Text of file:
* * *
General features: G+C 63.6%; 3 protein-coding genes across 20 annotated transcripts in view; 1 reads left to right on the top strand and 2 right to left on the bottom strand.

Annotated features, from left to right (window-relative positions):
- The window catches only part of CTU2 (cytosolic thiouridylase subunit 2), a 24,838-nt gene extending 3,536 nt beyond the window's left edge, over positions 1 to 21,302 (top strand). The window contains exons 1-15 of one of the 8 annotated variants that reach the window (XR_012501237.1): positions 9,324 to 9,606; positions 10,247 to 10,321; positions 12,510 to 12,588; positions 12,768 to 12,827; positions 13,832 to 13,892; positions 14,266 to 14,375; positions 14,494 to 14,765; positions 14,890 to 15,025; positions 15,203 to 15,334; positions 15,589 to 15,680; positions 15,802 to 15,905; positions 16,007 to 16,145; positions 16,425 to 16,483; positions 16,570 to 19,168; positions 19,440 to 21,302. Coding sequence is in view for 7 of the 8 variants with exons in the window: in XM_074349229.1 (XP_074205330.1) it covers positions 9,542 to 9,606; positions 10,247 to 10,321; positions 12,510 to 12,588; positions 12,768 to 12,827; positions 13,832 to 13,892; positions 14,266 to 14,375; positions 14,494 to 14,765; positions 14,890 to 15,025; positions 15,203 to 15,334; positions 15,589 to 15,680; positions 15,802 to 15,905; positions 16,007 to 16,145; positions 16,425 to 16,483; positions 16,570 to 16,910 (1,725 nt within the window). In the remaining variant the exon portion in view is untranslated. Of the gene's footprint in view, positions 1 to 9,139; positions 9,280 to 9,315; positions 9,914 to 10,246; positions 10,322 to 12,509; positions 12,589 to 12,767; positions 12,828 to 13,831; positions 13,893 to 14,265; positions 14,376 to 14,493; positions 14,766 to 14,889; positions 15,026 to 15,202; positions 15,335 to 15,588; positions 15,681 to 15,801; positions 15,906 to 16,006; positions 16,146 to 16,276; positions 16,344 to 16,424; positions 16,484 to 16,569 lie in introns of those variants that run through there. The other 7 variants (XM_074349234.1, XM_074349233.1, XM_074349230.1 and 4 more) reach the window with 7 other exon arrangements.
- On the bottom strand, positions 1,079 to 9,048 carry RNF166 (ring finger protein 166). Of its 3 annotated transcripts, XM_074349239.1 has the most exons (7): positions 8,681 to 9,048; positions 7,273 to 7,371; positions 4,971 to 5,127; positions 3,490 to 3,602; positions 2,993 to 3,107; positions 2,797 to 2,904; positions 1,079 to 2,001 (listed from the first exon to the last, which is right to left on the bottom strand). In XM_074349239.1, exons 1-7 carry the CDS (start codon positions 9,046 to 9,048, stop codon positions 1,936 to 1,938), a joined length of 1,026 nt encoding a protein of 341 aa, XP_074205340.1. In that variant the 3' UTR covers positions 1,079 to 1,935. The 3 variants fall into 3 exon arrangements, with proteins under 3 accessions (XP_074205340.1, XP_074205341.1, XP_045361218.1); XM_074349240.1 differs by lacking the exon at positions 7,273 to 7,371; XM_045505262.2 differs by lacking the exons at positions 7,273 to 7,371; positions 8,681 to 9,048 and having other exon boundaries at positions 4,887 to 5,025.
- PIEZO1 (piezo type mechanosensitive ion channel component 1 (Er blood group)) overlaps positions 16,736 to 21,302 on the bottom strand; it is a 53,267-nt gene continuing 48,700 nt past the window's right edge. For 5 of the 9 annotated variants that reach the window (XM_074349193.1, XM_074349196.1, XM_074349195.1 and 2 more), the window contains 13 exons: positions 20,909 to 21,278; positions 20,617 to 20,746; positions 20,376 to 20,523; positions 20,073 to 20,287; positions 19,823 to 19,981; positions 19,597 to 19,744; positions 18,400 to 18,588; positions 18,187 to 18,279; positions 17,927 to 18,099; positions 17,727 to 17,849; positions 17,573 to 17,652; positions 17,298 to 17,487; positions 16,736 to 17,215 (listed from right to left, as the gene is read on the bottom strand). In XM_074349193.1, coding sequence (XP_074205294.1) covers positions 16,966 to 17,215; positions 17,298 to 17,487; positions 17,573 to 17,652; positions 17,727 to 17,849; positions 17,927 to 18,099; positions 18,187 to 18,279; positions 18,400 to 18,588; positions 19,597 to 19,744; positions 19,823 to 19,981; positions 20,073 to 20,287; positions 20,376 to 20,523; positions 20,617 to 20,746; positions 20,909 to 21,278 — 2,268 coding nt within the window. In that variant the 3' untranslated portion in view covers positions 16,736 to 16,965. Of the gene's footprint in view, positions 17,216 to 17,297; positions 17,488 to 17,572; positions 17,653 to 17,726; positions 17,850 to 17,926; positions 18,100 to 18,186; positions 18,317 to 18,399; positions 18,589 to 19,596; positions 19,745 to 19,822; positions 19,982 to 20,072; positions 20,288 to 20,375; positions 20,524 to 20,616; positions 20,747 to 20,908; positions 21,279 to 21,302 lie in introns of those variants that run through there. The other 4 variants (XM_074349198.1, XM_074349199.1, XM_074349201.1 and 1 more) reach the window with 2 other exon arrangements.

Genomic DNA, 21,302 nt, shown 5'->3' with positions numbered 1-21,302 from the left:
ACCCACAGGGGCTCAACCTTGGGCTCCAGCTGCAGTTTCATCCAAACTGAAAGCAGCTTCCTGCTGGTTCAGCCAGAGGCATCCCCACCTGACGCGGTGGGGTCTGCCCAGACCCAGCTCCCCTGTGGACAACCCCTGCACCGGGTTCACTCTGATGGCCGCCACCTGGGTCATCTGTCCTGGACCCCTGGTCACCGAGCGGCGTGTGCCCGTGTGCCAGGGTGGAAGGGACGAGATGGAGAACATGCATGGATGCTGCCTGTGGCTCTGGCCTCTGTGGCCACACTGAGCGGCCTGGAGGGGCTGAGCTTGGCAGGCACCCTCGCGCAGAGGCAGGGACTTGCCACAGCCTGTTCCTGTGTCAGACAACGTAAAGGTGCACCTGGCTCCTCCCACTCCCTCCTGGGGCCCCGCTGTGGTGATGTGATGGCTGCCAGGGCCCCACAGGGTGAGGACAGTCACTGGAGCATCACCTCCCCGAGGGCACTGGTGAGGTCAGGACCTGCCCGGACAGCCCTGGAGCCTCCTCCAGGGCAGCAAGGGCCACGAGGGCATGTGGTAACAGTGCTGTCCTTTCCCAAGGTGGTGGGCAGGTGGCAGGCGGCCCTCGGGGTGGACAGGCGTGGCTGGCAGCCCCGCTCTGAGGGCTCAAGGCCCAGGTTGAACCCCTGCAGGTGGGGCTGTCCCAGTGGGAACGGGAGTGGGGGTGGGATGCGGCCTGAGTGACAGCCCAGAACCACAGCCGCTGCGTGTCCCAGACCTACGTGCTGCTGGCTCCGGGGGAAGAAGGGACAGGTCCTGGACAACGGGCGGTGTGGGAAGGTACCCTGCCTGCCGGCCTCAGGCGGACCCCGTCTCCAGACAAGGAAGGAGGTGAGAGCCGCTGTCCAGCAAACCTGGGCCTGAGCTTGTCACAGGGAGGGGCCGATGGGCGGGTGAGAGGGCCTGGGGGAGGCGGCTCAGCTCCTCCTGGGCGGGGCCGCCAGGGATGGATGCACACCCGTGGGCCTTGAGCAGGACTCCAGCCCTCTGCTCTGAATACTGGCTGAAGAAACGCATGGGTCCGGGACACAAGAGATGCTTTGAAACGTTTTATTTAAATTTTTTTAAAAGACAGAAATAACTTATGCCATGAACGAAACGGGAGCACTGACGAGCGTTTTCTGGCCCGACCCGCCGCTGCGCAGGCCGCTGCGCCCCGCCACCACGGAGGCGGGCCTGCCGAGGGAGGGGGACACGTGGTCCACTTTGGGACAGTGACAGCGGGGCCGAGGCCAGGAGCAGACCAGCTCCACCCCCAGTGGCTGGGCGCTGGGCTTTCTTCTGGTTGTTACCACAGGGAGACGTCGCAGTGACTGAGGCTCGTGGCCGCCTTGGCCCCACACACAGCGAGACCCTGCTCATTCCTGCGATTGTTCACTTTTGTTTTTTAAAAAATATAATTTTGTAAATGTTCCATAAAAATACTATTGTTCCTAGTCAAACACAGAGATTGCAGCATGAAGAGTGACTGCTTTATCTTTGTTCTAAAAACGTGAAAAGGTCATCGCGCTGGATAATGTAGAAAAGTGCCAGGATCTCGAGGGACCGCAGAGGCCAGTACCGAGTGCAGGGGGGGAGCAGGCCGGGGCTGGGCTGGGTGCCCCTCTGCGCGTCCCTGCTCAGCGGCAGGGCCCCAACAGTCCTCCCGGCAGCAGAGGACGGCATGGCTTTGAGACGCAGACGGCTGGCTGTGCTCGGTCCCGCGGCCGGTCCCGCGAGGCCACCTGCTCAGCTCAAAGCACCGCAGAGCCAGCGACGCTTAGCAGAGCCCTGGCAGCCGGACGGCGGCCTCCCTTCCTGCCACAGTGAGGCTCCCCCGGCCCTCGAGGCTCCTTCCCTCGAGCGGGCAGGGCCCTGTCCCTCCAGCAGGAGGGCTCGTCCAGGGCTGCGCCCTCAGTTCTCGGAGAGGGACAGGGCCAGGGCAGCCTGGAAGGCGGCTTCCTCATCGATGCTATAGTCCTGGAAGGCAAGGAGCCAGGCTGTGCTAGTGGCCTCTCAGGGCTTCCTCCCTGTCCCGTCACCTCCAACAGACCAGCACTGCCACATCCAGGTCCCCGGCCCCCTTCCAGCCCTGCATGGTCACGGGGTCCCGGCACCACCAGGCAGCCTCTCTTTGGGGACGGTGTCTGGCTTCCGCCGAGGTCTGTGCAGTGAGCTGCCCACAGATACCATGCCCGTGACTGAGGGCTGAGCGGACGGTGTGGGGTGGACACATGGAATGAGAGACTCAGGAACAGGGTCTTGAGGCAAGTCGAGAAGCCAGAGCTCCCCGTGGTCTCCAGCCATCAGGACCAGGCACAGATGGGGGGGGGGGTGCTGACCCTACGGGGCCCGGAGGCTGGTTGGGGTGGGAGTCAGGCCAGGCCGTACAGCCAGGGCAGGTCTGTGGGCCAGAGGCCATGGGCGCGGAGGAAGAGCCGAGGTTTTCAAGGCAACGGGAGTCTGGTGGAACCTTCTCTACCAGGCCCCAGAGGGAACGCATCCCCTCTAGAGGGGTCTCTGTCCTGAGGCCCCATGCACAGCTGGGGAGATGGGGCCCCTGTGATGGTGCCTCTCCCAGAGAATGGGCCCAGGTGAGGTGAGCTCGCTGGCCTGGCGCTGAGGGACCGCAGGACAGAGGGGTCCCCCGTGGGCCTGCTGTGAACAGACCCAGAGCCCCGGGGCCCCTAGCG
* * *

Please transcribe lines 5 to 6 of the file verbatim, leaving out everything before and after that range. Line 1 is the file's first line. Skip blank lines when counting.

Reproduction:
- PIEZO1 (piezo type mechanosensitive ion channel component 1 (Er blood group)) overlaps positions 16,736 to 21,302 on the bottom strand; it is a 53,267-nt gene continuing 48,700 nt past the window's right edge. For 5 of the 9 annotated variants that reach the window (XM_074349193.1, XM_074349196.1, XM_074349195.1 and 2 more), the window contains 13 exons: positions 20,909 to 21,278; positions 20,617 to 20,746; positions 20,376 to 20,523; positions 20,073 to 20,287; positions 19,823 to 19,981; positions 19,597 to 19,744; positions 18,400 to 18,588; positions 18,187 to 18,279; positions 17,927 to 18,099; positions 17,727 to 17,849; positions 17,573 to 17,652; positions 17,298 to 17,487; positions 16,736 to 17,215 (listed from right to left, as the gene is read on the bottom strand). In XM_074349193.1, coding sequence (XP_074205294.1) covers positions 16,966 to 17,215; positions 17,298 to 17,487; positions 17,573 to 17,652; positions 17,727 to 17,849; positions 17,927 to 18,099; positions 18,187 to 18,279; positions 18,400 to 18,588; positions 19,597 to 19,744; positions 19,823 to 19,981; positions 20,073 to 20,287; positions 20,376 to 20,523; positions 20,617 to 20,746; positions 20,909 to 21,278 — 2,268 coding nt within the window. In that variant the 3' untranslated portion in view covers positions 16,736 to 16,965. Of the gene's footprint in view, positions 17,216 to 17,297; positions 17,488 to 17,572; positions 17,653 to 17,726; positions 17,850 to 17,926; positions 18,100 to 18,186; positions 18,317 to 18,399; positions 18,589 to 19,596; positions 19,745 to 19,822; positions 19,982 to 20,072; positions 20,288 to 20,375; positions 20,524 to 20,616; positions 20,747 to 20,908; positions 21,279 to 21,302 lie in introns of those variants that run through there. The other 4 variants (XM_074349198.1, XM_074349199.1, XM_074349201.1 and 1 more) reach the window with 2 other exon arrangements.

Genomic DNA, 21,302 nt, shown 5'->3' with positions numbered 1-21,302 from the left: